Your support can turn a life
A Will in time will save your family from legal wrangles and breaking up after your demise, advises Kanu H Doshi, Chartered Accountant.
If you die intesate (without making a will) there are certain rules deciding how your estate will be sorted out and who receives what. This can be expensive business. The legal costs will be paid by your estate, so your relatives and other beneficiaries receive less than they might have done. It can also take a long time, during which your loved ones may be left with no means of support. In due course what's left of your estate may not be distributed as you would have wished.
Anyone above 50 years of age should be surely reminded: “If you’ve executed your WILL, please see that it’s in a safe place and do inform your spouse about it. If not, please fix up the earliest appointment with your lawyer!” The Will should be simple enough for the wife, the sole beneficiary and the computer engineer younger brother, the sole executor of the Will, to understand it, administer it and implement it smoothly.
A Will is a legal document through which you can allocate your wealth to your loved ones after your death. This has tremendous benefits. Firstly, your wishes have to be adhered to by your family members, thus avoiding acrimonious legal issues between them. Secondly, you can stop worrying about the distribution of your wealth.
When an individual dies without making a Will (‘intestate’), his property will be inherited on the law of succession applicable to that person. Succession to property of Hindus is governed by the provisions of the Hindu Succession Act, 1956. Succession to property of Muslims is governed by the Muslim Law. The rest, viz. Sikh or Buddhist is governed by the Indian Succession Act, 1925.
Preparation of a Will should not be confused with nomination. Nomination grants holding rights of a particular property in favour of a nominee, as prescribed in a Will. In simple words, a nominee is a trustee for the rightful owner, who should hand over possession / ownership of property to the rightful owner as per the directions in the Will.
A Few Simple Steps
Making a Will is not a difficult task. Just follow these simple steps:
- Make a detailed note of all your wealth, including your bank accounts, investments in equity, mutual funds, post office schemes, bonds, property, gold, etc. Collect various details such as your bank locker number, bank account numbers, your demat account number, etc.
- Decide on who should be the executor of your Will. A close friend, but younger in age to you, whom you trust completely would be a good choice.
- With the help of a professional, prepare your Will and include all the details of your wealth. While planning distribution, be very clear on how much each person gets. For instance, if you want to allocate funds in your bank account to two family members, clearly state the percentage each should get. Make the Will document foolproof i.e., there should be no vague statements.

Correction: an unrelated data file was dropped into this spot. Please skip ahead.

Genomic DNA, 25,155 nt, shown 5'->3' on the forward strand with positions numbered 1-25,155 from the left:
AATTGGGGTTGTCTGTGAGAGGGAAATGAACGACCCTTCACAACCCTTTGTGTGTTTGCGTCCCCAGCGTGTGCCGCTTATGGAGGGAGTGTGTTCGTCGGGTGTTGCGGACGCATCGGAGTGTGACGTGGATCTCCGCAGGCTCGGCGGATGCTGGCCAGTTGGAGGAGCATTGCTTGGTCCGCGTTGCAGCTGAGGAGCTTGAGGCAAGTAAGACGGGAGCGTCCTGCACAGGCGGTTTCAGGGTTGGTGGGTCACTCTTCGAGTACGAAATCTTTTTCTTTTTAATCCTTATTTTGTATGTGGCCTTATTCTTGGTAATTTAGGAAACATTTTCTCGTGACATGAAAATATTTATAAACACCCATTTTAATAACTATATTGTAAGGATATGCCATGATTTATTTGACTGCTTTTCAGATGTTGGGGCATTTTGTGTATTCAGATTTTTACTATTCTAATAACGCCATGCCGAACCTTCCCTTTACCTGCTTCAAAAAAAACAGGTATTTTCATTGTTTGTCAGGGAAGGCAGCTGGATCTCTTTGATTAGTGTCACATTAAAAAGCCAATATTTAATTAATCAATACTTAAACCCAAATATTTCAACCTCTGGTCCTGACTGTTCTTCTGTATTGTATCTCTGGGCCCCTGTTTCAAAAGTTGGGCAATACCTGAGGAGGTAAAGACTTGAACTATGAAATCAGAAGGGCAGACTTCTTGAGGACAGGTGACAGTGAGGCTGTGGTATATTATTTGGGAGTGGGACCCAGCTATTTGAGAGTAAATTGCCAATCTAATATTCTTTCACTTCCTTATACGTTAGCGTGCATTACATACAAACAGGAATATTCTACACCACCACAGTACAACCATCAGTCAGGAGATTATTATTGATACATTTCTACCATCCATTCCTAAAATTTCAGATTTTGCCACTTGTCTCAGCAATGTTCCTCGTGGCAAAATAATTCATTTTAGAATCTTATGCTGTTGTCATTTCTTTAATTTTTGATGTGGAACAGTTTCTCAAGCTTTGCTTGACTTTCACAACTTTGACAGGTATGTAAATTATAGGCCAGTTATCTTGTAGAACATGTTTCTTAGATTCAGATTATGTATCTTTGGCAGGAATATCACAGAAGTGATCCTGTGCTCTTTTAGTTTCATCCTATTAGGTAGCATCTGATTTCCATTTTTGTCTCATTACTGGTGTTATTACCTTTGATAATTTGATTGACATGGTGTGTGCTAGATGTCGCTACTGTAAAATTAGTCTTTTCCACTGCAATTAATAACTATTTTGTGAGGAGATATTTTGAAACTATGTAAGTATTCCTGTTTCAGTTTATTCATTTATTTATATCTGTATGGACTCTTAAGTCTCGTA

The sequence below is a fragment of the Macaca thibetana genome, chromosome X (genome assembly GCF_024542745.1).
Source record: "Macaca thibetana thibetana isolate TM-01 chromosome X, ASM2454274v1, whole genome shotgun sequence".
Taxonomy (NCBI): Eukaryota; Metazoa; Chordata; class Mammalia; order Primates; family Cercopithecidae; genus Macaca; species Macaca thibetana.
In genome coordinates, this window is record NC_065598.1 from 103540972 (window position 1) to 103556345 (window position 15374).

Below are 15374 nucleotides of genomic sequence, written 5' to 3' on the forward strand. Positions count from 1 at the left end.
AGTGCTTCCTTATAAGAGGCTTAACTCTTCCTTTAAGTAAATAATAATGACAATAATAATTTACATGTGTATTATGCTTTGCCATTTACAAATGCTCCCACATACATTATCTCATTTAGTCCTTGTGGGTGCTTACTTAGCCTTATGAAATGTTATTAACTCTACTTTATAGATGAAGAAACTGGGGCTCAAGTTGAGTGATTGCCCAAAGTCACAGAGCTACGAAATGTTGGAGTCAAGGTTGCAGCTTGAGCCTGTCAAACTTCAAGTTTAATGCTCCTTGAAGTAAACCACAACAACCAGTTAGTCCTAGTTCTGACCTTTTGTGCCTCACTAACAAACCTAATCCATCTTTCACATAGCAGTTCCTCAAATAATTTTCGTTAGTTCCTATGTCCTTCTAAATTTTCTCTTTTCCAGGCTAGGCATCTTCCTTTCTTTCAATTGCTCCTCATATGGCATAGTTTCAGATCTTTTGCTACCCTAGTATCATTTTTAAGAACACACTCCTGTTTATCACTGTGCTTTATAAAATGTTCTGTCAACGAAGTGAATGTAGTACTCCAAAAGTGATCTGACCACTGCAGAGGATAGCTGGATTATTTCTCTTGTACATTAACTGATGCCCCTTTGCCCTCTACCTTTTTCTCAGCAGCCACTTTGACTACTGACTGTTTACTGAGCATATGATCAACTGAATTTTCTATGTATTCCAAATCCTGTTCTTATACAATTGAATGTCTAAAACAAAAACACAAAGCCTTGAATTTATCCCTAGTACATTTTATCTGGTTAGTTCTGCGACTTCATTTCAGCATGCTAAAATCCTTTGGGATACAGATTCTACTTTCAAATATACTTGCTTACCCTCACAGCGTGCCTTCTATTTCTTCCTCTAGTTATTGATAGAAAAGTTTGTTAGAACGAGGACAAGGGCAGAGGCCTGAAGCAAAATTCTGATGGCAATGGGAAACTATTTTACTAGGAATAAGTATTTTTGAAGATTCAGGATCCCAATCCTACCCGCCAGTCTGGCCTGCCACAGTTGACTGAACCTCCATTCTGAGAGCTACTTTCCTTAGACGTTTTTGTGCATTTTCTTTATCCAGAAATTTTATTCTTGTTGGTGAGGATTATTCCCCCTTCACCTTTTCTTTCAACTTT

- Your Chartered Accountant, familiar with your assets and conversant with legal implications, can prepare a Will for you.
- Get your Will registered. While registration is not legally required, it adds authenticity and prevents subsequent complications. Keep it safe!.
- A Will must always be dated. If more than one Will is made, then the one having the latest date will nullify all other Wills. In fact, it would be better to make a statement nullifying all other Wills.
- Create your Will as soon as you’ve accumulated substantial wealth. For instance, if you’ve purchased a flat, this valuable asset will become the focal point of concern among your family members. It is important that only you decide on who gets this vital asset on your death.
- But this doesn’t mean you can no longer accumulate any more wealth. You should provide for allocation of future wealth build up in your Will. This will help avoid the hassle of creating a fresh Will periodically.
- Each page of the Will should be serially numbered and signed by the Testator and the Witnesses. This is to prevent substitution, replacement or insertion of a page or pages by persons with fraudulent intentions. At the end of the Will the Testator can indicate the total number of pages in the Will. Corrections if any, should be countersigned.
Know the Basics
- A valid legally binding Will does not require any stamp paper. It could be on plain paper. However, the paper should be of durable quality that lasts long.
- But it should be signed by you, in the presence of two other witnesses who should sign in the presence of each other.
- You should be in sound physical and mental health while making a Will and hence one of the two witnesses could be a family doctor who could testify, if necessary, to that effect.
- Executor(s) of the Will should be ideally younger in age than the maker of the Will. A beneficiary can also be an executor of the Will.
- Execution of the Will attracts no stamp duty, no gift tax, no income tax nor any estate duty. It facilitates a smooth devolution of your wealth to the desired persons.
- A Will supersedes the provisions of the Succession Act.
Contrary to general belief, estate planning is important for everyone, not necessarily meant only for the super rich and famous. It’s an act of wisdom if you have an estate, some wealth, but lots of care and concern for the well being of your near and dear ones.
(The author is a member of the Bombay Chartered Accountants’ Society)